Here are the main reasons I love this lens:
- Incredibly smooth bokeh.
- Fast aperture combined with IS make for a very versatile lens.
- Did I mention the IS? Up to 3 extra stops makes a huge difference when you’re shooting at the max 200mm range. With my crop frame camera I would ideally need to shoot at around 1/300th of a second without IS. This is not really possible in most indoor situations unless you want to sacrifice on the ISO end. With the IS I can shoot comfortably in the 1/80th range.
Note on Image Stabilization
There are two main reasons for a lack of sharpness in photos – camera shake and subject movement. IS resolves camera shake but has no effect on subject movement. This is why (I assume) lens manufacturers don’t put IS in, for example, a 17-40mm lens. If you’re shooting at 40mm and using the benefits of IS you could conceivably shoot at around 1/6th of a second. That seems nice until you realize that at 1/6th of a second you would always pick up on subject movement. It could be used effectively on static objects but most people shooting at the pro-level will be using tripods in which case IS is worthless. So you wouldn’t be able to shoot anything with movement and you don’t need it for your static shots because you’re using a tripod. Hence image stabilization is pretty pointless for wide-angle and standard telephoto lenses.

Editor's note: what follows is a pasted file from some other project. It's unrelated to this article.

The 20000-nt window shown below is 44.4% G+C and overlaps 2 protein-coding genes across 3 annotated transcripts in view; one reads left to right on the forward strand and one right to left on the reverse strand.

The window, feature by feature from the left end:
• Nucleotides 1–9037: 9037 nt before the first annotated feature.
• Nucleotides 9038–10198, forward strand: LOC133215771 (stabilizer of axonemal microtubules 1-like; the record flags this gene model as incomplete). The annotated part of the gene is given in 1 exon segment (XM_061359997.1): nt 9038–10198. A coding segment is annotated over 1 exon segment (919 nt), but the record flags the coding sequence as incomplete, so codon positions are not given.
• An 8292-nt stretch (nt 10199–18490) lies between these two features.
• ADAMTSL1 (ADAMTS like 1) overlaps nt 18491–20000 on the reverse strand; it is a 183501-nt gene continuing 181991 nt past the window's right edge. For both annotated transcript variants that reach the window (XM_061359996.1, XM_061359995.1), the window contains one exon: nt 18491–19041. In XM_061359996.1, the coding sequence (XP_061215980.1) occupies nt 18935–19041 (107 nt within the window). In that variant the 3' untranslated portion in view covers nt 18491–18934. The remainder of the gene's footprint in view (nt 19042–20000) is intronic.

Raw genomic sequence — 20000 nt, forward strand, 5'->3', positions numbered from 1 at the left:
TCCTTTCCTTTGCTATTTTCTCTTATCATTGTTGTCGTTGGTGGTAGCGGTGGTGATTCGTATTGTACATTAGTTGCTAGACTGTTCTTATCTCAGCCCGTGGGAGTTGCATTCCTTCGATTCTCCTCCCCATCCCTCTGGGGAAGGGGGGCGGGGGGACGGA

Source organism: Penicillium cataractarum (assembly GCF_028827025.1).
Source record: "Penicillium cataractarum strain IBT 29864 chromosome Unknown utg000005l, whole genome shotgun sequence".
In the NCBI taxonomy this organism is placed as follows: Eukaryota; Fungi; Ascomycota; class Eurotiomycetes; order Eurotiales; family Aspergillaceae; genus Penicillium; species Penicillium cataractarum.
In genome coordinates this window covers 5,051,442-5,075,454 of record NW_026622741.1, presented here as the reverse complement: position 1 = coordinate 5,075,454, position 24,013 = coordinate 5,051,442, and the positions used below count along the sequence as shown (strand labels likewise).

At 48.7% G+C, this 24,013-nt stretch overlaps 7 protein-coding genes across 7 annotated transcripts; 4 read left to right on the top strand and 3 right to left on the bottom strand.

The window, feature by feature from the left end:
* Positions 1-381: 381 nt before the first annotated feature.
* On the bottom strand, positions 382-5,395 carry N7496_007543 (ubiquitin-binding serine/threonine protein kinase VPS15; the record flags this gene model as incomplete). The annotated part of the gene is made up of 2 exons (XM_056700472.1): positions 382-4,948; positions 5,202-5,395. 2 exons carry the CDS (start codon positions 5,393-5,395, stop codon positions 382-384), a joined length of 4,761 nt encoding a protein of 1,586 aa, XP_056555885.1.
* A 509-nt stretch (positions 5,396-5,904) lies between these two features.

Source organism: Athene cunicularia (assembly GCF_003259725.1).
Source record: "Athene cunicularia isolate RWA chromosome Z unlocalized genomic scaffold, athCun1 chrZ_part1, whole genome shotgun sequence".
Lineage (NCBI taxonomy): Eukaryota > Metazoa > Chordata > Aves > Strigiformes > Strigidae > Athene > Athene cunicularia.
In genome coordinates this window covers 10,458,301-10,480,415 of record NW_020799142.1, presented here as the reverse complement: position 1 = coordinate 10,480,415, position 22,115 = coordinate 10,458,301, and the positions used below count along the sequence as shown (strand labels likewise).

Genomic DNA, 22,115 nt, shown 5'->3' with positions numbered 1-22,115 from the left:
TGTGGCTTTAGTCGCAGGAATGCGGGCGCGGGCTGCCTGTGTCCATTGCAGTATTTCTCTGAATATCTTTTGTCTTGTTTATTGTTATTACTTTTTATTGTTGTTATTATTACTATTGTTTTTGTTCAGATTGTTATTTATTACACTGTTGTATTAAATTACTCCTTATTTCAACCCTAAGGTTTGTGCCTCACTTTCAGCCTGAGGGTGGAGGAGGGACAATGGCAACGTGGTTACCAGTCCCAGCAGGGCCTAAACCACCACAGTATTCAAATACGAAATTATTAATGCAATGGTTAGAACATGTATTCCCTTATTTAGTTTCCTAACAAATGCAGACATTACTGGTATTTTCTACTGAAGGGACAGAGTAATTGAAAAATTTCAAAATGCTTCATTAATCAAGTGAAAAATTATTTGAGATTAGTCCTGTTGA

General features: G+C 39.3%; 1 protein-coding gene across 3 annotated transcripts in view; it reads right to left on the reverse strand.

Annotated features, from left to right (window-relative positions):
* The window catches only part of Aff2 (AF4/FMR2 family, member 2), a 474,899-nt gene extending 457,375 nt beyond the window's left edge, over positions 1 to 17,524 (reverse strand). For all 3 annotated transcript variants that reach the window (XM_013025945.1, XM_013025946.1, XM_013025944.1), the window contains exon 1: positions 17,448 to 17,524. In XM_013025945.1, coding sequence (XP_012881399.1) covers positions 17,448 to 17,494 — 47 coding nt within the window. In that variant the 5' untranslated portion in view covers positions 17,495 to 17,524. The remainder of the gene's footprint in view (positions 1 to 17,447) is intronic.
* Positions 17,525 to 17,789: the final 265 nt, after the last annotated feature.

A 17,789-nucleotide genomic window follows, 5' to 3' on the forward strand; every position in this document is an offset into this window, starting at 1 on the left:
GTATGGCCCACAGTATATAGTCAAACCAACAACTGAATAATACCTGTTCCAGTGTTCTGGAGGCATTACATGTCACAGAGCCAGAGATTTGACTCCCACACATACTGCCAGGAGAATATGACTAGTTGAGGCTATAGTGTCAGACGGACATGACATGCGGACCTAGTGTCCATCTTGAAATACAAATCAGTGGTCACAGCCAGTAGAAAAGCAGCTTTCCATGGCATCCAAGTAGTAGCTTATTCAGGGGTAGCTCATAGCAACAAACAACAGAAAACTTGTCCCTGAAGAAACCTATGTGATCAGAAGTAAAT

If I could recommend only one lens to someone looking for a pro-quality piece of glass it would be the Canon 24-70 2.8L. However, the 70-200 is not far behind and at some point you should have both of them to really fill out your focal length range. Of course, this point is a bit subjective as it depends on what you’re shooting but you get the point that they are both exceptional pieces of hardware.